T-Mobile Orange Merger Threatened by Broadband Policy
The proposed merger between two of Britain's largest mobile phone operators - T-Mobile and Orange - has been thrown into doubt after a last minute intervention by the 5 mobile broadband networks and the Government.
The UK mobile broadband market is a key part of Gordon Brown's vision for greater broadband access for the UK as outlined in this years Digital Britain report. It is feared that the resulting 37% share of the mobile spectrum that the new merged entity would control would threaten the provision of mobile services to rural areas.
The problem is complicated, but has its roots in the fact that the parts of the mobile spectrum that were sold to mobile carriers cover the major urban centres of the UK but do not extend into rural areas. O2 and Vodafone currently own the parts of the spectrum that do cover rural areas and have done since the 1980s.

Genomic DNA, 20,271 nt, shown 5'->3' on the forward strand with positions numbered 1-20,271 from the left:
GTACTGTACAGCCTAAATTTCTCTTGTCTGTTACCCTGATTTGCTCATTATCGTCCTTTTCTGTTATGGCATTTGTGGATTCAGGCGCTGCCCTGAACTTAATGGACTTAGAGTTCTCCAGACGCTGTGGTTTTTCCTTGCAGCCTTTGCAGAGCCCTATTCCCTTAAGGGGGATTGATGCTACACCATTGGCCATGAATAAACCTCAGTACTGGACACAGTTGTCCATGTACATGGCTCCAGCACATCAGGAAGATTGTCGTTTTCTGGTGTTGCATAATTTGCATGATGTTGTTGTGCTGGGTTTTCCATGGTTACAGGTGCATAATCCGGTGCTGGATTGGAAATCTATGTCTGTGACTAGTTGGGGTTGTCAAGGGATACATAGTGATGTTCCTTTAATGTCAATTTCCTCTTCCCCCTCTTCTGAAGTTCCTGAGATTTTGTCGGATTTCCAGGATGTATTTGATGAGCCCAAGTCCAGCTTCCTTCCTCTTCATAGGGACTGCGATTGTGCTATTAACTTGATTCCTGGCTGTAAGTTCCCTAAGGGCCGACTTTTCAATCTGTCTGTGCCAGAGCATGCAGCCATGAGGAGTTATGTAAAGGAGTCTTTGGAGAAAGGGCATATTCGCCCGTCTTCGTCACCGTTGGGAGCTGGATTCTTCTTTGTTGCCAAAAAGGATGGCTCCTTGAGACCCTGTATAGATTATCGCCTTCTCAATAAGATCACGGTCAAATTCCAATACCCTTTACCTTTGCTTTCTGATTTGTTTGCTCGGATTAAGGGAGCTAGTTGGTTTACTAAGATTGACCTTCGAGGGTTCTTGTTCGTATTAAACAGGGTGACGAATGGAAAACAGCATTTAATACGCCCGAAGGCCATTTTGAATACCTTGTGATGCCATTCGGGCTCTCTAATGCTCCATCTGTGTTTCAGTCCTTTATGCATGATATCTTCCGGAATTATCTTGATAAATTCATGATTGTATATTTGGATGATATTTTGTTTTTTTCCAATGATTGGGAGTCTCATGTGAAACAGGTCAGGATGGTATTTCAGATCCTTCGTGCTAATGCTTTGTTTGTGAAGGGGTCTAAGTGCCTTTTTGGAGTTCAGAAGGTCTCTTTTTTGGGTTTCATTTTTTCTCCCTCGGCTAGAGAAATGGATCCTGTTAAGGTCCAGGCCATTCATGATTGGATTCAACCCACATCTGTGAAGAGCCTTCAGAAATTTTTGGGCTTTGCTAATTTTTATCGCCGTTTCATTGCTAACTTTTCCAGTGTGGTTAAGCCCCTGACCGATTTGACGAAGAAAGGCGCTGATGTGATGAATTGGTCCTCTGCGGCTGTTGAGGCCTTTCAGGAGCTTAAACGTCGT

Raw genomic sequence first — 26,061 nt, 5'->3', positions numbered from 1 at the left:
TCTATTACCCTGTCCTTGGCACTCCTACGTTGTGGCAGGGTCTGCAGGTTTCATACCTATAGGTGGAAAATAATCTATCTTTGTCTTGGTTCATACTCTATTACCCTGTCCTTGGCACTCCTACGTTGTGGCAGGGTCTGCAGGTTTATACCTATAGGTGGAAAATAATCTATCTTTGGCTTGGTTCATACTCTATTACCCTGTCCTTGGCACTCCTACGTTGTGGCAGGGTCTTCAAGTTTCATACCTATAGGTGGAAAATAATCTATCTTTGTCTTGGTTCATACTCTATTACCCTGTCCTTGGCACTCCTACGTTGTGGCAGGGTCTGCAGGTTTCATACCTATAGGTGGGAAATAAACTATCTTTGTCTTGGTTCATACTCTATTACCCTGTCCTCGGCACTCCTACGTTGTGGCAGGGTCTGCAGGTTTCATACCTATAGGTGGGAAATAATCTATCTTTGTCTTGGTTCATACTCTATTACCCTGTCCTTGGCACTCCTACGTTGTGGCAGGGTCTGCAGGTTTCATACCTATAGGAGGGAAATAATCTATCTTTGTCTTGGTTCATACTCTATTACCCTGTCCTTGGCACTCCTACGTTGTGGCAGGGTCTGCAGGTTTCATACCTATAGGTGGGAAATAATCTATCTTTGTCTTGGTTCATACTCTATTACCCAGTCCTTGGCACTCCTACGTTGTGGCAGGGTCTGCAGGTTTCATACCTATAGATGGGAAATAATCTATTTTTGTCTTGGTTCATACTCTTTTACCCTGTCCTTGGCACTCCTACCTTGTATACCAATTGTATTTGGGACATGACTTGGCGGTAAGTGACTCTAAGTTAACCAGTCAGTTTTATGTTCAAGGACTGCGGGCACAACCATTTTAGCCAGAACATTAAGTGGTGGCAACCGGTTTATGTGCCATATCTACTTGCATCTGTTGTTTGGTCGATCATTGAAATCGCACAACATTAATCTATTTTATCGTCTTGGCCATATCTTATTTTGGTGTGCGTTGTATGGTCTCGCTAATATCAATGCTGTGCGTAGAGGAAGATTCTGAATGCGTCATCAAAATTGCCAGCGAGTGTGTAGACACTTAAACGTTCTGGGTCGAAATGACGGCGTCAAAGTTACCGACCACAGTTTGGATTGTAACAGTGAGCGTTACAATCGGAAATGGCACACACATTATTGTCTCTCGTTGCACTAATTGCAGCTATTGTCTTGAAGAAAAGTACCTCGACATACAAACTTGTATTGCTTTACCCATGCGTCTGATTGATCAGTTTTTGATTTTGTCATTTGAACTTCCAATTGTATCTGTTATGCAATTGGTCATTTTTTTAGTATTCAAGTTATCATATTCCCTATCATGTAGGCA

Because the newly merged T-Mobile Orange entity would carve up 37% of the overall UK bandwidth, it is though that the EU will make them sell some of their bandwidth to other carriers to prevent the development of a monopoly.
However, as rural mobile broadband coverage is largely unprofitable, the new company would be sure to sell those aspects of their business off. Assuming that O2 and Vodafone would buy those parts of the spectrum, that would give them a monopoly in the provision of mobile broadband to rural areas - but little financial incentive to improve their services.
While the UK mobile broadband market is seemingly awash with offers, it is actually divided up between a very small number of operators, and effective coverage is still largely confined to the cities. If the Government is going to deliver on its promise of broadband for all, it will have to find a way to encourage innovation in this market or find a way to subsidise rural access. Given the track record for Government choosing winners in open markets, it seems that Britain's "digital divide" will persist for many years to come.